WASHINGTON — The Republican takeover of the House of Representatives and gains in the Senate in last week's midterm elections could lead to some tax relief for supermarket operators, industry associations said last week.
“For our members, a major concern is the tax-policy issues,” Tom Wenning, executive vice president, National Grocers Association, told SN. “The uncertainty that exists there has created a problem for not only retailers and wholesalers, but businesses in general in that they cannot plan for the future. They are not going to be making a concerted effort to grow their business and create new jobs until they know what the tax policy is going to be.”
He said he was hopeful that talks during the lame duck session between now and January could address the pending expiration of Bush-era tax cuts as well as the scheduled return of the estate tax in 2011.
The estate tax, which is assessed on inherited wealth, is of particular concern to family-owned businesses, he said. The tax was gradually phased out over the last 10 years but is slated to be reinstated at 55% of estates of $1 million or more. In addition, the scheduled expiration of Bush-era tax cuts could have a “substantial impact” on small retailers that are registered as “S” corporations, limited liability companies, or other “pass-through” entities in which taxes are assessed on individual owners, Wenning explained.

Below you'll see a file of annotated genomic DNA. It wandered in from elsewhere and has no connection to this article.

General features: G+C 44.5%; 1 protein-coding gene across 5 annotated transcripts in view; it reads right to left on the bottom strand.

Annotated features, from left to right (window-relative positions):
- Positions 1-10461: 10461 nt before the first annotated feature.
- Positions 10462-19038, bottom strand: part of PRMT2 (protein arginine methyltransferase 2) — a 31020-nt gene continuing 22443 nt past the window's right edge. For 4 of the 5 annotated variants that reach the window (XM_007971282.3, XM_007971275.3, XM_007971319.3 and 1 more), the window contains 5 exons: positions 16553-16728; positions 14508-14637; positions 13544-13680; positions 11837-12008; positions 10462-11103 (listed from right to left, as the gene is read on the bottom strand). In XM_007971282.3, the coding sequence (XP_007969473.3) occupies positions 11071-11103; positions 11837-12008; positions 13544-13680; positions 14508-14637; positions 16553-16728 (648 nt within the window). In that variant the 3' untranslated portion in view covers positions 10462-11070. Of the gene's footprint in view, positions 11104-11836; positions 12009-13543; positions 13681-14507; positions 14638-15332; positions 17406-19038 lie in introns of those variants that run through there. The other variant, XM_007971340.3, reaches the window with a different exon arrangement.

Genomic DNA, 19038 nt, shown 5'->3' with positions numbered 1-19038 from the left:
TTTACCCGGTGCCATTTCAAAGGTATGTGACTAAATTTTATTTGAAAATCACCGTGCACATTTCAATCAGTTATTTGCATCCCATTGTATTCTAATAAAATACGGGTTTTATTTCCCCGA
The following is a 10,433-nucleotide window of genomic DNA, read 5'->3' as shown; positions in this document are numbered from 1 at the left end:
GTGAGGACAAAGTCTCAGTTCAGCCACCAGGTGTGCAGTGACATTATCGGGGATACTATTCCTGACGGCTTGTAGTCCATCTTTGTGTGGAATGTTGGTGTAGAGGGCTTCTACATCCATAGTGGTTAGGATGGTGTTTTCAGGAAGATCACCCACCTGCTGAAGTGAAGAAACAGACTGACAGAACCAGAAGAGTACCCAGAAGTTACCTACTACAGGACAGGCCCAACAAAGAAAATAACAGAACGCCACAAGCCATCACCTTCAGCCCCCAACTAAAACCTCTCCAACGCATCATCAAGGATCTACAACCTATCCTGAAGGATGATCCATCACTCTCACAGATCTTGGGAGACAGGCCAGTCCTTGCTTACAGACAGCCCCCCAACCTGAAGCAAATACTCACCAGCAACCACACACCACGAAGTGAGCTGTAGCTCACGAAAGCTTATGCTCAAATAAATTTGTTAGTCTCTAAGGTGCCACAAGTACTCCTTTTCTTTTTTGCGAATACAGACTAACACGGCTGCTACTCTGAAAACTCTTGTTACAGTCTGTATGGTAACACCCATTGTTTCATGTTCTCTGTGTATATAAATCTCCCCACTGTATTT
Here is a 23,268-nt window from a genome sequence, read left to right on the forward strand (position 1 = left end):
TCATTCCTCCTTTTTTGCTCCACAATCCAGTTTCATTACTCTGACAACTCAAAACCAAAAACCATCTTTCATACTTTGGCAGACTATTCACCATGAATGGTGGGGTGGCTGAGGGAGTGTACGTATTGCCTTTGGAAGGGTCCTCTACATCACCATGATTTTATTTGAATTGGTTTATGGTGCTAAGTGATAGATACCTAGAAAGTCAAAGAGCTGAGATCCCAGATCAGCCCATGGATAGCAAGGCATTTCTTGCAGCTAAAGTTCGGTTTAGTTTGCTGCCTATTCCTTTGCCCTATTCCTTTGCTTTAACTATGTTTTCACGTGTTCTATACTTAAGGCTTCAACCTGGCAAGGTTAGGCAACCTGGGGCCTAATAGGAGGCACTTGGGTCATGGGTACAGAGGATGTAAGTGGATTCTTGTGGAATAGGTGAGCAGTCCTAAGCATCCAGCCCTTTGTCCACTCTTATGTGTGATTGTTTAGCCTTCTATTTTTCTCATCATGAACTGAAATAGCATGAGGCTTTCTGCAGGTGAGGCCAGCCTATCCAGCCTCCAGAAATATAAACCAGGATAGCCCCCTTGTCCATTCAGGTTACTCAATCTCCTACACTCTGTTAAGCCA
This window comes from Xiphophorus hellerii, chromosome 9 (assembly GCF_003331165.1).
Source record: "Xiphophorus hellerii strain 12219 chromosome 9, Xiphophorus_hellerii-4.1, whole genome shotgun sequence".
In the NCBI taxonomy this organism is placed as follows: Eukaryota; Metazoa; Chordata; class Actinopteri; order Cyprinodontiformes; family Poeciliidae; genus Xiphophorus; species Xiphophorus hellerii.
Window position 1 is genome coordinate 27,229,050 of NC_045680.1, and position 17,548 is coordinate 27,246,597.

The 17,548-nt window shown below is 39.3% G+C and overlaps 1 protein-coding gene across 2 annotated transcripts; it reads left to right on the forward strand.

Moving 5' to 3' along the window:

Jennifer Hatcher, group vice president, government relations, Food Marketing Institute, said the incoming Republican senators have voiced support for estate-tax relief, which gives her some optimism that action could be taken. The association has supported compromising on a reduced level of estate tax.
“I think the biggest thing is that we have a whole bunch of new members of Congress that we have to educate and get up to speed on some of our issues,” she told SN, citing significant turnover in the House Agriculture Committee as well as the Energy and Commerce Committee.
She said it appeared likely that Sen. Dave Camp would take over the House Ways & Means Committee, where tax bills are written, and the Michigan Republican has already signaled his support for estate-tax relief as well as an extension of the tax cuts.
Hatcher also noted that with Democrats still holding a slim majority in the Senate, the industry will have to find new Democratic supporters for some issues, especially after the loss of Blanche Lincoln, D-Ark., who had championed estate-tax relief and other issues in her party.
She said the industry was still optimistic about the prospects for more credit- and debit-card interchange fee legislation, especially given that the Department of Justice has taken action against card issuers on credit-card interchange.